lascivious_boasts t1_jabwhhs wrote

As a cost/time enjoyment, videogames (particularly elden ring) are better than almost any other media.

If we're looking at a fresh AAA title, single player linear narrative (God of War) you're looking at £2 an hour.

Open world RPGs, Inc Elden Ring might be less than £1 an hour.

Multiplayer games (CoD etc) may have even better value, if you enjoy putting hours in.

Now consider what you want. To fund the huge cost of making a game in its entirety, you'd need a lot of money. Then the dev, publisher etc need a profit. So the ads have to be really really good value for the advertiser.

That means they have to be intrusive. Interrupting your narrative. Imagine in Elden Ring fighting for hours up to a boss room, you step into the fog and ...

BLAM... Do you need a razer thingymaboob? This thingy maboob is 1% better in three benchmarks that we chose because we liked that the numbers were higher. But it now only £1534 at your local store!

Every fucking time you die. 30 seconds of unskippable, poorly targeted dross. Screaming at you, begging you to buy their shit, and not their competitors.

It. Would. Break. The. Game.


lascivious_boasts t1_j9qe4vg wrote

It's actually much more common for both kidneys to fail together.

The underlying causes of kidney failure tend to be systemic (that is affecting the whole body) rather than local.

The big one is diabetes, and barring a blockage in blood supply to one kidney, the main damage is in all the tiny blood vessels that feed each nephron. This usually happens equally between both sides (although occasionally the renal artery stenosis is more of a problem, in which case one side can get a stent to try to maintain its function).

Other big causes are inflammatory/autoimmune. This means anywhere there's a kidney cell/structure the damage occurs. Broadly, this affects both sides at the same time.


lascivious_boasts t1_j9pxpbj wrote

The short answer is that you are correct. Routine tests, including the rate of urine production, the ability of the body to clear waste products (creatinine, eGFR, urea) may all be normal in the case of only a single kidney working.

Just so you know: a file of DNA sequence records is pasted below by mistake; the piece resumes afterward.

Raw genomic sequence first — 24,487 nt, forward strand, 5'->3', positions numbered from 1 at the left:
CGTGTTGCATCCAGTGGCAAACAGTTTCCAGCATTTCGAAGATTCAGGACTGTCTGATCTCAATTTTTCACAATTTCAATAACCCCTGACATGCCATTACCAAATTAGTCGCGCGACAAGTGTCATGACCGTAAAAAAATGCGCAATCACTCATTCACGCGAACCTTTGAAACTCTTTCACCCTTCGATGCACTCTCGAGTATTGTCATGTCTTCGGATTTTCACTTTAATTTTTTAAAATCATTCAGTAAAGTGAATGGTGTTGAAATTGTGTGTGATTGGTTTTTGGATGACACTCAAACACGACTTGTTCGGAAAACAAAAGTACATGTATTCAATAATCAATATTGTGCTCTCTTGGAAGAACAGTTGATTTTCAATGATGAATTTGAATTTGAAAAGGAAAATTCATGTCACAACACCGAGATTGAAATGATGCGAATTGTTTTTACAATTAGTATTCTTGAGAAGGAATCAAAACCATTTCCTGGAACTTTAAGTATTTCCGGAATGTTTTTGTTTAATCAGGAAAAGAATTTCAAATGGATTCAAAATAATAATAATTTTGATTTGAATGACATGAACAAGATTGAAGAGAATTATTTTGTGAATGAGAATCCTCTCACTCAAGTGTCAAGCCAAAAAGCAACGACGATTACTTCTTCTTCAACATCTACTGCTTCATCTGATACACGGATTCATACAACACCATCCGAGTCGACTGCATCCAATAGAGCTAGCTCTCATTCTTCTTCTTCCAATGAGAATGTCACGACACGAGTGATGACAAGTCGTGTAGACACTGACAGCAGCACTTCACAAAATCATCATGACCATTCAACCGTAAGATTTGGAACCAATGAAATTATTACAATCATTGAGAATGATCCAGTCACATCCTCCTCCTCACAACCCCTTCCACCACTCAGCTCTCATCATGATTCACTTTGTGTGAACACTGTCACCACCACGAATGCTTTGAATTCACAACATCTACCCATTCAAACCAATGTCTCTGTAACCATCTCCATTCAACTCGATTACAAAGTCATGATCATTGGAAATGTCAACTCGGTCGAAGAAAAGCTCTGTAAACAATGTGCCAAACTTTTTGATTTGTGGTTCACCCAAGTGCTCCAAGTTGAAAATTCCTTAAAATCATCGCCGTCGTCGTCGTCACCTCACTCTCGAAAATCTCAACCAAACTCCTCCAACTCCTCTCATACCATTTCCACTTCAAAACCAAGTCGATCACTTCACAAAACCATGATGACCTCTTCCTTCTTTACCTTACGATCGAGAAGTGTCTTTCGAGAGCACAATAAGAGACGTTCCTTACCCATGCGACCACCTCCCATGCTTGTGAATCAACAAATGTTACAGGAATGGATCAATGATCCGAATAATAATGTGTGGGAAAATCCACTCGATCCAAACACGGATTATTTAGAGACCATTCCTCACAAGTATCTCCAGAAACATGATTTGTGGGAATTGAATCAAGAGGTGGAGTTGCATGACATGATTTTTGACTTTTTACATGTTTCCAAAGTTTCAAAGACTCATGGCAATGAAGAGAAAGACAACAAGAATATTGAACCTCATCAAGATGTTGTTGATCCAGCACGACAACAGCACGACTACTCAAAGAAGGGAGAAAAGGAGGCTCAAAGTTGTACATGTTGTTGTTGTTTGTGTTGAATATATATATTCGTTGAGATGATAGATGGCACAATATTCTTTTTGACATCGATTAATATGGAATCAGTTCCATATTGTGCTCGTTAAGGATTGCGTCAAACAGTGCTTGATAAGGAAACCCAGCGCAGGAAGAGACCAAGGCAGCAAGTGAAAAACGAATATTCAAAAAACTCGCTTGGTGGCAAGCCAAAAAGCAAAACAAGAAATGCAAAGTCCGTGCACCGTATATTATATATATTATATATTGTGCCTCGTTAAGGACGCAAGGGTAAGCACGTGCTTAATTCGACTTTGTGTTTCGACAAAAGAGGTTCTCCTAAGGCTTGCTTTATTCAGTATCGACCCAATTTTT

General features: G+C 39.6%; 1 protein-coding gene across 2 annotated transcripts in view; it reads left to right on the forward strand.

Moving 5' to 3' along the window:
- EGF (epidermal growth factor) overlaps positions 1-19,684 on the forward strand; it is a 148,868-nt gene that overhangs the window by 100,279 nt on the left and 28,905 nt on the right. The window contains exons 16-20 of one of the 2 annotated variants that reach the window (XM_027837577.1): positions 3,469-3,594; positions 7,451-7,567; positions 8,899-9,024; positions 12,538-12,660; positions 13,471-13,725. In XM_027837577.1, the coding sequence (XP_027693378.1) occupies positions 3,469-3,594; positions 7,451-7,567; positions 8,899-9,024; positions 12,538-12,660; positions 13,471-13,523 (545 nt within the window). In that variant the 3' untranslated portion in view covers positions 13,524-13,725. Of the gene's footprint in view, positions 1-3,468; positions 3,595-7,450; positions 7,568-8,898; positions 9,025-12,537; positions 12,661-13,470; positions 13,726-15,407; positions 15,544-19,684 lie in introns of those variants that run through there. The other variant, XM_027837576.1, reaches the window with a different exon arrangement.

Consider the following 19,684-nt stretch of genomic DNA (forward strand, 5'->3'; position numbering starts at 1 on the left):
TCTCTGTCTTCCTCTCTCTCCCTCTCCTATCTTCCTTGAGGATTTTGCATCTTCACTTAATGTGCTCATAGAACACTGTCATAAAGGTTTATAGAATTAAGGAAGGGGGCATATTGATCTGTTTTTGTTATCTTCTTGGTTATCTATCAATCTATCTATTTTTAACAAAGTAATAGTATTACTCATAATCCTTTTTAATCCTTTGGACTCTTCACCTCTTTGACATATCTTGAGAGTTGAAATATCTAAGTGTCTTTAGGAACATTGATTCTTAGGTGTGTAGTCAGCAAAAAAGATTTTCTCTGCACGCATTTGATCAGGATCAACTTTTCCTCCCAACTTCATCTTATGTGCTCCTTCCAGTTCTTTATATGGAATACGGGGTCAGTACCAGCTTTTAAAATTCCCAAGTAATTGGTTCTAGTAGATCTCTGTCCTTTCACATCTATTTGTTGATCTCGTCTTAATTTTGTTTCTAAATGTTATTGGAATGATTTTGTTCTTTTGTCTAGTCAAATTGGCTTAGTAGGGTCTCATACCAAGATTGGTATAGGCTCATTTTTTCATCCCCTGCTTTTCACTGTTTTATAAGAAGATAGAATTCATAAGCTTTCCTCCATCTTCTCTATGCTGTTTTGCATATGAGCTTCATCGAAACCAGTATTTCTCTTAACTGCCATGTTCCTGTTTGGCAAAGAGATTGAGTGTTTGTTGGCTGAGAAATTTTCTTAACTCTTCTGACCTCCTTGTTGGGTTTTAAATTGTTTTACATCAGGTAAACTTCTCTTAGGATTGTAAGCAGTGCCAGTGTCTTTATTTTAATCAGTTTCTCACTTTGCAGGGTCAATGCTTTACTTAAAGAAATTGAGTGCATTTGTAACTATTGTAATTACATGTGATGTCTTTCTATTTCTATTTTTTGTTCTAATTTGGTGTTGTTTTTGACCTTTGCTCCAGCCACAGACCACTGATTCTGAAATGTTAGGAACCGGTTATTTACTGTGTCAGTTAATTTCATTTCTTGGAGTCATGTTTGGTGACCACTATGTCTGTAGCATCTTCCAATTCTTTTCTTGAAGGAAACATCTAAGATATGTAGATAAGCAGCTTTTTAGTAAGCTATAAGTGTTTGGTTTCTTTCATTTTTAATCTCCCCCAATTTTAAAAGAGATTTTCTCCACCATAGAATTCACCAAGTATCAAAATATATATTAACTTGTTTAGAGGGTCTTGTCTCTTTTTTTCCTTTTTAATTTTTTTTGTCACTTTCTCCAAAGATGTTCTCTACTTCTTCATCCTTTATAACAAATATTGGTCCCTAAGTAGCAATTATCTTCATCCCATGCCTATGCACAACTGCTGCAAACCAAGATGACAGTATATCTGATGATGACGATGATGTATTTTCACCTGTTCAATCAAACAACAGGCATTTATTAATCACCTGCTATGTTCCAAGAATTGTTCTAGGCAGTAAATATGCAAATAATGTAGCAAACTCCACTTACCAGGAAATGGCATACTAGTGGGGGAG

It's not very rare to find someone with one kid ey by accident when doing a scan. These are caused by congenital issues that led to a solitary kidney or an issue in early childhood that damaged one kidney and not the other.

Occasionally there will be mild derangement of some of those values that lead to the suspicion that a single kidney is not working and the other is working much better.

In this case there are some tests that can be used. As one of the main reasons for kidneys to fail is blockages in the arteries that feed blood into them, an arteriogram can show if one kidney is getting blood while the other isn't. This can be done with an intravascular catheter, but is more commonly done with CT and arterial phase contrast. If one kidney is getting lots of blood, and something is blocking the artery to the other (renal artery stenosis) then it's a fair bet that the one not getting blood isn't working well.

Equally, structural differences can show if there is a blockage in the outflow of one kidney and not the other (unilateral hydronephrosis, where the kidney retains urine due to the pressure needed to push it through a narrow ureter).

Finally, the test that really shows this is a differential renal function test. This can be done in a variety of ways. One includes injecting a dye and seeing how much comes out of each kidney by CT scanning and looking at how much dye is in each kidney. Another involves the differential clearance of a radioactive marker.

As to why we have two of some organs and one of others: it's just evolution in action. These body shapes and functions arose and persisted because animals with these survived and thrived when others didn't.